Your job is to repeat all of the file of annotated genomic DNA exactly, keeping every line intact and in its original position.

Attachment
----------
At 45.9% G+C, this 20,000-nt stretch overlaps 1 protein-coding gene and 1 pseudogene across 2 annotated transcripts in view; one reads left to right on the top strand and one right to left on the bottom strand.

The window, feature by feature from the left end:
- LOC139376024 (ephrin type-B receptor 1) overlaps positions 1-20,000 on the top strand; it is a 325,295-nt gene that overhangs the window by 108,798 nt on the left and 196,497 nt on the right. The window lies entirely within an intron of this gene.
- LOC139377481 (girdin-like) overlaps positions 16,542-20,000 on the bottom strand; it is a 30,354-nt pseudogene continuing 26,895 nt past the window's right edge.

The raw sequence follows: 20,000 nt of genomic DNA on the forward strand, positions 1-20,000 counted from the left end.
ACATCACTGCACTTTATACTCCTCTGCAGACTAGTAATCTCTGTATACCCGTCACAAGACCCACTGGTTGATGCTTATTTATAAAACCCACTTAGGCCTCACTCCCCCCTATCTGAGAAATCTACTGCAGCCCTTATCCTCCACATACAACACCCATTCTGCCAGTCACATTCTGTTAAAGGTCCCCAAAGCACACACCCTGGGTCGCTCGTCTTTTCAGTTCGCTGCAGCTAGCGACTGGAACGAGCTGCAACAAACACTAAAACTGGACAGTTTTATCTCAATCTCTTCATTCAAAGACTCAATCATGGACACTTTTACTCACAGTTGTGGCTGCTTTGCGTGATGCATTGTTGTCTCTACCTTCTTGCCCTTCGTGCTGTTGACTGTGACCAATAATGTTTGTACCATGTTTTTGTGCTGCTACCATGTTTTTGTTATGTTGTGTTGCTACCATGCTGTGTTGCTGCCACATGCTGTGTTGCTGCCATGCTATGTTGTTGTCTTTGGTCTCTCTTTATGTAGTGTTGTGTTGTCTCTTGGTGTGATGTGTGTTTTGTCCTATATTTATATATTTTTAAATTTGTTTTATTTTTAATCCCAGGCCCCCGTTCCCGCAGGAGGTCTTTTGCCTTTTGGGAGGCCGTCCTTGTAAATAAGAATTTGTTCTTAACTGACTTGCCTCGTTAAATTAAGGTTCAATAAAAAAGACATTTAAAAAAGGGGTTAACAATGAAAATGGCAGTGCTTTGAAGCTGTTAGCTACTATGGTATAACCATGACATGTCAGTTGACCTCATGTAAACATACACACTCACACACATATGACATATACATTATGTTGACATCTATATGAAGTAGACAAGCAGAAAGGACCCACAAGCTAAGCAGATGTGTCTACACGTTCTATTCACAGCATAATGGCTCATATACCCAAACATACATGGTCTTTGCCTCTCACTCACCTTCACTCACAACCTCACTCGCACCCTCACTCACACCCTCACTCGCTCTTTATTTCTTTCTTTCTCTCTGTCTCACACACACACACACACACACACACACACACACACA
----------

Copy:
At 45.9% G+C, this 20,000-nt stretch overlaps 1 protein-coding gene and 1 pseudogene across 2 annotated transcripts in view; one reads left to right on the top strand and one right to left on the bottom strand.

The window, feature by feature from the left end:
- LOC139376024 (ephrin type-B receptor 1) overlaps positions 1-20,000 on the top strand; it is a 325,295-nt gene that overhangs the window by 108,798 nt on the left and 196,497 nt on the right. The window lies entirely within an intron of this gene.
- LOC139377481 (girdin-like) overlaps positions 16,542-20,000 on the bottom strand; it is a 30,354-nt pseudogene continuing 26,895 nt past the window's right edge.

The raw sequence follows: 20,000 nt of genomic DNA on the forward strand, positions 1-20,000 counted from the left end.
ACATCACTGCACTTTATACTCCTCTGCAGACTAGTAATCTCTGTATACCCGTCACAAGACCCACTGGTTGATGCTTATTTATAAAACCCACTTAGGCCTCACTCCCCCCTATCTGAGAAATCTACTGCAGCCCTTATCCTCCACATACAACACCCATTCTGCCAGTCACATTCTGTTAAAGGTCCCCAAAGCACACACCCTGGGTCGCTCGTCTTTTCAGTTCGCTGCAGCTAGCGACTGGAACGAGCTGCAACAAACACTAAAACTGGACAGTTTTATCTCAATCTCTTCATTCAAAGACTCAATCATGGACACTTTTACTCACAGTTGTGGCTGCTTTGCGTGATGCATTGTTGTCTCTACCTTCTTGCCCTTCGTGCTGTTGACTGTGACCAATAATGTTTGTACCATGTTTTTGTGCTGCTACCATGTTTTTGTTATGTTGTGTTGCTACCATGCTGTGTTGCTGCCACATGCTGTGTTGCTGCCATGCTATGTTGTTGTCTTTGGTCTCTCTTTATGTAGTGTTGTGTTGTCTCTTGGTGTGATGTGTGTTTTGTCCTATATTTATATATTTTTAAATTTGTTTTATTTTTAATCCCAGGCCCCCGTTCCCGCAGGAGGTCTTTTGCCTTTTGGGAGGCCGTCCTTGTAAATAAGAATTTGTTCTTAACTGACTTGCCTCGTTAAATTAAGGTTCAATAAAAAAGACATTTAAAAAAGGGGTTAACAATGAAAATGGCAGTGCTTTGAAGCTGTTAGCTACTATGGTATAACCATGACATGTCAGTTGACCTCATGTAAACATACACACTCACACACATATGACATATACATTATGTTGACATCTATATGAAGTAGACAAGCAGAAAGGACCCACAAGCTAAGCAGATGTGTCTACACGTTCTATTCACAGCATAATGGCTCATATACCCAAACATACATGGTCTTTGCCTCTCACTCACCTTCACTCACAACCTCACTCGCACCCTCACTCACACCCTCACTCGCTCTTTATTTCTTTCTTTCTCTCTGTCTCACACACACACACACACACACACACACACACACACA